TECHNOLOGY

CHINA’S SHREDDER POPULATION SURGES TO JUST SHORT OF US LEVELS, LATEST STATISTICS REVEAL

In a “dramatic” development, the number of shredders installed within China has soared by around 250 over the last two years to a new total of 317, it was revealed at the recent BIR Shredder Committee meeting by its Chairman, Alton Scott Newell III of Newell Recycling Equipment in the USA. Shredder numbers elsewhere in the world have been largely static, with the global total of 1158 comprising significant contributions from the USA and from Europe of, respectively, 322 and 300. Fourth on the list, and the only other country with a three-figure shredder population, is Japan on 110, as per the BIR press statement.

At the committee meeting held during the BIR World Recycling Convention in Singapore, the session extended beyond these statistics as board member Torben Nørgaard Hansen of Denmark-based H. J. Hansen Recycling Industry Ltd A/S showed a compelling video of a fire at his company’s yard just outside of Copenhagen. Thought to have been caused by the addition of an e-bike containing a lithium-ion battery to an existing scrap pile, the fire developed within minutes but took three days to extinguish, the speaker noted. Fires of this type “are getting more and more common”, said Hansen. Lithium-ion batteries represent a particular problem, he added, because of their proliferation and the impossibility of achieving 100 percent hand-sorting. “No way can you find them all,” he lamented. Doug Kramer of Spectrum Alloys LLC in the USA added: “Batteries like this are ridiculously powerful and extremely dangerous. We are dealing with a problem we didn’t create.”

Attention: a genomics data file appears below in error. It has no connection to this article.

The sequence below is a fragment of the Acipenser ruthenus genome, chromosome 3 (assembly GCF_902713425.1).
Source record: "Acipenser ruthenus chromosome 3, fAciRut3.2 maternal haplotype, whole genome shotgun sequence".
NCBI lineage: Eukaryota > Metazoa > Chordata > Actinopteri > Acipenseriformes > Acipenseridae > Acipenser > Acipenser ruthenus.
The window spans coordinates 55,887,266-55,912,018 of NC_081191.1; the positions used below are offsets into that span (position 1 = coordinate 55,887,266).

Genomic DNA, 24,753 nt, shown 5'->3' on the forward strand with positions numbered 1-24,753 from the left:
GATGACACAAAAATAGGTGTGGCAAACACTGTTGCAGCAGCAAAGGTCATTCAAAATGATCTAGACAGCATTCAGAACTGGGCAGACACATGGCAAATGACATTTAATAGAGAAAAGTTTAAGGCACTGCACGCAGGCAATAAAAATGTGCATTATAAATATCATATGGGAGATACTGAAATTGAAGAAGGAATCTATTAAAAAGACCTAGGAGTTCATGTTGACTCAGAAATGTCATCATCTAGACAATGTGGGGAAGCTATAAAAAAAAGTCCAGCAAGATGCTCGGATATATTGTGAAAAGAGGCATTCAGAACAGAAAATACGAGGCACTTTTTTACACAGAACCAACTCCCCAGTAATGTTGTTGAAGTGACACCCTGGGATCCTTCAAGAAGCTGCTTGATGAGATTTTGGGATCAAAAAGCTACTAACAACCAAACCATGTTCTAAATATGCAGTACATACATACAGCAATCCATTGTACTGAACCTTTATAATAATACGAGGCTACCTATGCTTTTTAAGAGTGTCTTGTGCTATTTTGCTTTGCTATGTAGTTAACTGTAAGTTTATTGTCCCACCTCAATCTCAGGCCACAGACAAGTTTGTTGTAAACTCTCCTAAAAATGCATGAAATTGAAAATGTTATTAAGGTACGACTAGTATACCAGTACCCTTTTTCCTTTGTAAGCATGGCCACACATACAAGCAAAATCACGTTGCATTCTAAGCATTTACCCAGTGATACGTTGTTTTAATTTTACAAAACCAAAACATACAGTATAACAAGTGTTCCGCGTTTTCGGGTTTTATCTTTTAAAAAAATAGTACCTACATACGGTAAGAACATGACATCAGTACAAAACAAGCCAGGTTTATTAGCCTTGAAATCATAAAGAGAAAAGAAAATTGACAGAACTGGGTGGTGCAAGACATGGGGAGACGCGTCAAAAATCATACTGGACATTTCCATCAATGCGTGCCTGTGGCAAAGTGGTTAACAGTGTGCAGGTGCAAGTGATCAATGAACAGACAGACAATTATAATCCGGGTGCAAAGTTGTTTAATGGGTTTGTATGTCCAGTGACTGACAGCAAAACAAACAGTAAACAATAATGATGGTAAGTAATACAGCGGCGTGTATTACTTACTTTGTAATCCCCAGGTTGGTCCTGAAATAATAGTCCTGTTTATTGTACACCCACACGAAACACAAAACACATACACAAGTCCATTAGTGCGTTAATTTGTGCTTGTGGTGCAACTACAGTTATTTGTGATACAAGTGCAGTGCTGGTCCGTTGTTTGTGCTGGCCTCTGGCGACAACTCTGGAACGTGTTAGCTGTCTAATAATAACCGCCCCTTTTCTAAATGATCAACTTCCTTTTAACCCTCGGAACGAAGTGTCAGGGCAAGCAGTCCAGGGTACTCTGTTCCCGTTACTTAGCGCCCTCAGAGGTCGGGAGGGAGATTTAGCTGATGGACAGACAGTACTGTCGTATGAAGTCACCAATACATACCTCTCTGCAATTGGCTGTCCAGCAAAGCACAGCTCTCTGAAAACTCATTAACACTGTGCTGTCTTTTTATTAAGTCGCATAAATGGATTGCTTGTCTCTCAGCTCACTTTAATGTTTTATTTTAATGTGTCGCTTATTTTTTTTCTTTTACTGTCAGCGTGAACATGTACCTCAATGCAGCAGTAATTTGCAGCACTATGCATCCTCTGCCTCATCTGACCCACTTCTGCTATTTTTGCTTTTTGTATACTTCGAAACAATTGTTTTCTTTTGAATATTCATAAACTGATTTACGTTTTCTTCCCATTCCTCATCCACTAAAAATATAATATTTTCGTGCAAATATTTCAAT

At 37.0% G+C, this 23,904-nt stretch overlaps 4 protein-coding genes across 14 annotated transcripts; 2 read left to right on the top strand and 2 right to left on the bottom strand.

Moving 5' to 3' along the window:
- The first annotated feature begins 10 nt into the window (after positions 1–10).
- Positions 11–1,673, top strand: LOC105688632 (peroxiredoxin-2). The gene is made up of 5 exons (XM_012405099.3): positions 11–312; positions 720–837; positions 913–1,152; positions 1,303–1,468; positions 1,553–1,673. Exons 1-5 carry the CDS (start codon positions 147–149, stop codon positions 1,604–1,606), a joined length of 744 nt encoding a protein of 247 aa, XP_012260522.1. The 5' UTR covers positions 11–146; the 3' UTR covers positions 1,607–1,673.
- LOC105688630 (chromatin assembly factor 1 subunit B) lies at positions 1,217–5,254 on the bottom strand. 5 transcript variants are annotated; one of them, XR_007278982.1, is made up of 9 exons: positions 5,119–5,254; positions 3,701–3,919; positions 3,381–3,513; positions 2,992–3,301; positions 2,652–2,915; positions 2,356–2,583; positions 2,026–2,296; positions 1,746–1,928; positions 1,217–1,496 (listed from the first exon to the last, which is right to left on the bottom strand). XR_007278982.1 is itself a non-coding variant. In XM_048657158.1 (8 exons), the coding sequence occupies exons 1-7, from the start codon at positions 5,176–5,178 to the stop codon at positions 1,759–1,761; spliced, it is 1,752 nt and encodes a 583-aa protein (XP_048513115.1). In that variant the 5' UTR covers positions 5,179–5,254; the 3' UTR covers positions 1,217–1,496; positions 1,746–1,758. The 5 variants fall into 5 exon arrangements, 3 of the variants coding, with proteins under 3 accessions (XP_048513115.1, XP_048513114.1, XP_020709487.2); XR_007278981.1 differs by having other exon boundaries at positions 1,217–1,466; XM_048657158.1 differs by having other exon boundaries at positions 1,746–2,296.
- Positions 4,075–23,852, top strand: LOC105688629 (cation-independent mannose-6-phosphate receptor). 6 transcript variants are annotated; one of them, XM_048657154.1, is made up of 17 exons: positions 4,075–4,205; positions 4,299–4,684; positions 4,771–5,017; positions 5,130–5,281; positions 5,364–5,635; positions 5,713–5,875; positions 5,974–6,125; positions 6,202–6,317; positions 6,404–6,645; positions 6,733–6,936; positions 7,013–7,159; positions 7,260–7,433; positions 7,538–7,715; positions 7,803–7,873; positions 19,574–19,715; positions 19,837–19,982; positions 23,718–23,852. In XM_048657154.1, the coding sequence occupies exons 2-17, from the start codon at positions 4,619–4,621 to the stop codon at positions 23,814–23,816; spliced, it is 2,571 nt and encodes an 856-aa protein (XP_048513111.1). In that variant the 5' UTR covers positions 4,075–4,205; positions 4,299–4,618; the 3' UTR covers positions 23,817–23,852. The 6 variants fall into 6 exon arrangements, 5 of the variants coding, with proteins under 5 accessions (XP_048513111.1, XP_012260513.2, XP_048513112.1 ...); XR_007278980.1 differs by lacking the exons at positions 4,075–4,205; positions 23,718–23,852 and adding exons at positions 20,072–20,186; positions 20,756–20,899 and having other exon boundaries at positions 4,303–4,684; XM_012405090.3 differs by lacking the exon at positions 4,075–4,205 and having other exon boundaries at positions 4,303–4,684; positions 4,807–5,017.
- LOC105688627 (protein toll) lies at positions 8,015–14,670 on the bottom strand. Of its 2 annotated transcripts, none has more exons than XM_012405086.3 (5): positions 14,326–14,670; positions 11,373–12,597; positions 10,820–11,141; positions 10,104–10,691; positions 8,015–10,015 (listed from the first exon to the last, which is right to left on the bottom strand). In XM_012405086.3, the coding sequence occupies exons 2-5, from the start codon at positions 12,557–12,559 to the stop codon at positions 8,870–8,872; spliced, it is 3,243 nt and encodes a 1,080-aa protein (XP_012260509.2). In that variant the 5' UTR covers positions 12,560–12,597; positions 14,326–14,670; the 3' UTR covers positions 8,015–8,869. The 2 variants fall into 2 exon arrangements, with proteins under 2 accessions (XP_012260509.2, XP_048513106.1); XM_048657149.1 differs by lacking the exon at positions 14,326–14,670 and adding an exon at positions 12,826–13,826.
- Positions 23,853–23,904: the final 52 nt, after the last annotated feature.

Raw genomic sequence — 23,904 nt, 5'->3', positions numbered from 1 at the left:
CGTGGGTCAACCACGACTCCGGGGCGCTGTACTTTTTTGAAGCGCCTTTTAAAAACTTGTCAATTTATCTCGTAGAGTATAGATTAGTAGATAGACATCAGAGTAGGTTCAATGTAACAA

Hansen identified three possible options to help mitigate the impact of such incidents which include: temperature- sensing cameras trained on scrap piles; installation of seawater pumps; and the placement of tubes within scrap piles that are capable of delivering high-pressure water. Other delegates recommended the use of fire suppressants and, if possible, the practice of “shredding to zero” every day rather than allowing scrap piles to develop beyond a certain size. Newell revealed that the BIR Shredder Committee intended to conduct a safety questionnaire for shredder owners and operators in order to build a picture of the different types of shredder incidents and their relative frequency, with the aim of promoting best avoidance and response practices.

During the course of the meeting, Dr. Thomas Papageorgiou of Anamet SA in Greece outlined the “complexities” of compliance issues for shredder operators as a result of the EU’s Industrial Emissions Directive. Requirements include the implementation of an environmental management system with documented procedures, as well as waste acceptance and emissions monitoring procedures.